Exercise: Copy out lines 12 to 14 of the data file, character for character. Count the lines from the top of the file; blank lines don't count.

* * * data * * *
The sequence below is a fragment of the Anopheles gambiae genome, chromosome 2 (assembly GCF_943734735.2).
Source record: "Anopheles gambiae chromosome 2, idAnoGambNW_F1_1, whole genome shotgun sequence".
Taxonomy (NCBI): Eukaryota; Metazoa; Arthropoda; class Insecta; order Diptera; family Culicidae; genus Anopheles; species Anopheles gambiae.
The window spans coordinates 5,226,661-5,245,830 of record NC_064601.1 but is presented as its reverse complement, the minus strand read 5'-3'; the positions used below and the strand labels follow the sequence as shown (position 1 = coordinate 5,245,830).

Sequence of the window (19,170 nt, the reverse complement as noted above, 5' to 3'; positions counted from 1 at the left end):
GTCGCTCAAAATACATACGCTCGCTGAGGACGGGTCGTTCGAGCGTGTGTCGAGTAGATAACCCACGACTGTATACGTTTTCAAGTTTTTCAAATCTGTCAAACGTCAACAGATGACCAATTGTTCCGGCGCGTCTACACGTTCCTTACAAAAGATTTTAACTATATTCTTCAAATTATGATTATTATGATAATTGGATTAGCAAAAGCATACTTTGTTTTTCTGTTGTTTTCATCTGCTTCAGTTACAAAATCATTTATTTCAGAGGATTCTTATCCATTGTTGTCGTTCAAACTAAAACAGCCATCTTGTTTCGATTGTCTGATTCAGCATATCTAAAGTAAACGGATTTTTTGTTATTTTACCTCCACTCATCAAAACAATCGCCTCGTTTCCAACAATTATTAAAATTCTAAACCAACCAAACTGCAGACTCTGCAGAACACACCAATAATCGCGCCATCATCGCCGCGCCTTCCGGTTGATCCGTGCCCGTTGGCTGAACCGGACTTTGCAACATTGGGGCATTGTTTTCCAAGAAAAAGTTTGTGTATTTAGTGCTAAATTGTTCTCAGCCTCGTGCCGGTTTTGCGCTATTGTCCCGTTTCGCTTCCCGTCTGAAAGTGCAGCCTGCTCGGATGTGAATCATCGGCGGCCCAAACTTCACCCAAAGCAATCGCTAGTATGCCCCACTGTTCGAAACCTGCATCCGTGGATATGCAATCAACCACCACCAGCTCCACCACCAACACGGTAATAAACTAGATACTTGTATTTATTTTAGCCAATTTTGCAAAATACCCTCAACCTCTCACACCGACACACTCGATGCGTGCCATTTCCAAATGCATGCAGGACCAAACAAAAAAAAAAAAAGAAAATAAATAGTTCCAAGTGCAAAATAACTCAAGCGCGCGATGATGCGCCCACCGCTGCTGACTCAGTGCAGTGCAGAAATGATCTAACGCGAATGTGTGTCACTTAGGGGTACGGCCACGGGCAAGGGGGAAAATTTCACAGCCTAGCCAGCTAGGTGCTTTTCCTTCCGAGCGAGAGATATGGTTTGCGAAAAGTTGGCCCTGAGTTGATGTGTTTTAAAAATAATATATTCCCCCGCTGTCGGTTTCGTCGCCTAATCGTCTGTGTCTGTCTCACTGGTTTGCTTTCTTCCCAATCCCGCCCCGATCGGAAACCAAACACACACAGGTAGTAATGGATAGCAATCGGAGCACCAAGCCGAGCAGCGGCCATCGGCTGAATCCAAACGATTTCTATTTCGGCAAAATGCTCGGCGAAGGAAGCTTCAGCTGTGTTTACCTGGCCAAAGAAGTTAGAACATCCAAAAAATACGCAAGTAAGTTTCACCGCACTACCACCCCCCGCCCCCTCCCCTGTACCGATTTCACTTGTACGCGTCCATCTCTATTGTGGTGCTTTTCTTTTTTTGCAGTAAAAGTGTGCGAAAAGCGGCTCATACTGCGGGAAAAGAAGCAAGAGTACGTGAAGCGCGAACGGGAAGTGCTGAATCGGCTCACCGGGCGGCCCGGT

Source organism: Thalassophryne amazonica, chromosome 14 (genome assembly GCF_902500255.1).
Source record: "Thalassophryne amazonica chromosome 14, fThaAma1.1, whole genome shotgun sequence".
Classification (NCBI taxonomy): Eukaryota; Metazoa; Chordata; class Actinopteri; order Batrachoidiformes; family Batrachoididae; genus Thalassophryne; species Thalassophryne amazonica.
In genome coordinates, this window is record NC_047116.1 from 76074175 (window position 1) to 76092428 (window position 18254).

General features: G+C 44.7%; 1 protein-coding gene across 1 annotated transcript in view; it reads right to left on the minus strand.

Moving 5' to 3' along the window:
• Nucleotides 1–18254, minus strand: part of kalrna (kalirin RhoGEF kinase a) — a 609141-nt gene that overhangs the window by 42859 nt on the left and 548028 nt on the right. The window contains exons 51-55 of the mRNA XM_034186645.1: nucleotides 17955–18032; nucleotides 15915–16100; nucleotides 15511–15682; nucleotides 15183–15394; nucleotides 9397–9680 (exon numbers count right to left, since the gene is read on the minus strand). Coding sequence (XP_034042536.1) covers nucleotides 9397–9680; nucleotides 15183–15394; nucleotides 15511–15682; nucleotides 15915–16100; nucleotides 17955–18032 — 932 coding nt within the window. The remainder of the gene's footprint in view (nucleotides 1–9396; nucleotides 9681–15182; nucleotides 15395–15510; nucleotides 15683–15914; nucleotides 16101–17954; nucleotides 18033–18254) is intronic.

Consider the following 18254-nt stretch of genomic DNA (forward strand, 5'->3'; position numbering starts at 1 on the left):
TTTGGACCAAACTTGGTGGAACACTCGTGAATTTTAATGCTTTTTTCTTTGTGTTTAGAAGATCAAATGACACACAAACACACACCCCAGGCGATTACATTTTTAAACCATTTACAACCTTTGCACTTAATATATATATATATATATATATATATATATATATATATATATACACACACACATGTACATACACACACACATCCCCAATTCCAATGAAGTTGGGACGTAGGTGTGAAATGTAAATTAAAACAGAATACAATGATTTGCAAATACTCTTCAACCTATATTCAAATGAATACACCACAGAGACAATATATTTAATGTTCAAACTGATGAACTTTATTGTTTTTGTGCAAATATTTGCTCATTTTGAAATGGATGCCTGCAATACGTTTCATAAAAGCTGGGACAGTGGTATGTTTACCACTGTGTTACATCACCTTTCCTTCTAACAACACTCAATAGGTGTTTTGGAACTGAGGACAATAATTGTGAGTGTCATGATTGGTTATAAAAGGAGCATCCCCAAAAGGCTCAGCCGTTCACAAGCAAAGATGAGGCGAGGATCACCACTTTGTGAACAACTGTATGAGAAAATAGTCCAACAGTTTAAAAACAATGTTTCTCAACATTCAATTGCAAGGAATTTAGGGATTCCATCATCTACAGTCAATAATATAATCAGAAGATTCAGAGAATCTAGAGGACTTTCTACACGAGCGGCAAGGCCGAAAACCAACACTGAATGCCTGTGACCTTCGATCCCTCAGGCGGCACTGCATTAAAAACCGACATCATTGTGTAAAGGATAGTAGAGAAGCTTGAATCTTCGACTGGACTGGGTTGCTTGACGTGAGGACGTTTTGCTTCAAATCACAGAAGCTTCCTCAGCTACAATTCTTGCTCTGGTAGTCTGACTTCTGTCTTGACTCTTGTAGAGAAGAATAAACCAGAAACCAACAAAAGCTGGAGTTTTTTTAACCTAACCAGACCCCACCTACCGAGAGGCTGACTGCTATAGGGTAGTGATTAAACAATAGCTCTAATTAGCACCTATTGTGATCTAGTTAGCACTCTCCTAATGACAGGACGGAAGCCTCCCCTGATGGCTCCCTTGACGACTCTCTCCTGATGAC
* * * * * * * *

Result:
Moving 5' to 3' along the window:
• Nucleotides 1–18254, minus strand: part of kalrna (kalirin RhoGEF kinase a) — a 609141-nt gene that overhangs the window by 42859 nt on the left and 548028 nt on the right. The window contains exons 51-55 of the mRNA XM_034186645.1: nucleotides 17955–18032; nucleotides 15915–16100; nucleotides 15511–15682; nucleotides 15183–15394; nucleotides 9397–9680 (exon numbers count right to left, since the gene is read on the minus strand). Coding sequence (XP_034042536.1) covers nucleotides 9397–9680; nucleotides 15183–15394; nucleotides 15511–15682; nucleotides 15915–16100; nucleotides 17955–18032 — 932 coding nt within the window. The remainder of the gene's footprint in view (nucleotides 1–9396; nucleotides 9681–15182; nucleotides 15395–15510; nucleotides 15683–15914; nucleotides 16101–17954; nucleotides 18033–18254) is intronic.

Consider the following 18254-nt stretch of genomic DNA (forward strand, 5'->3'; position numbering starts at 1 on the left):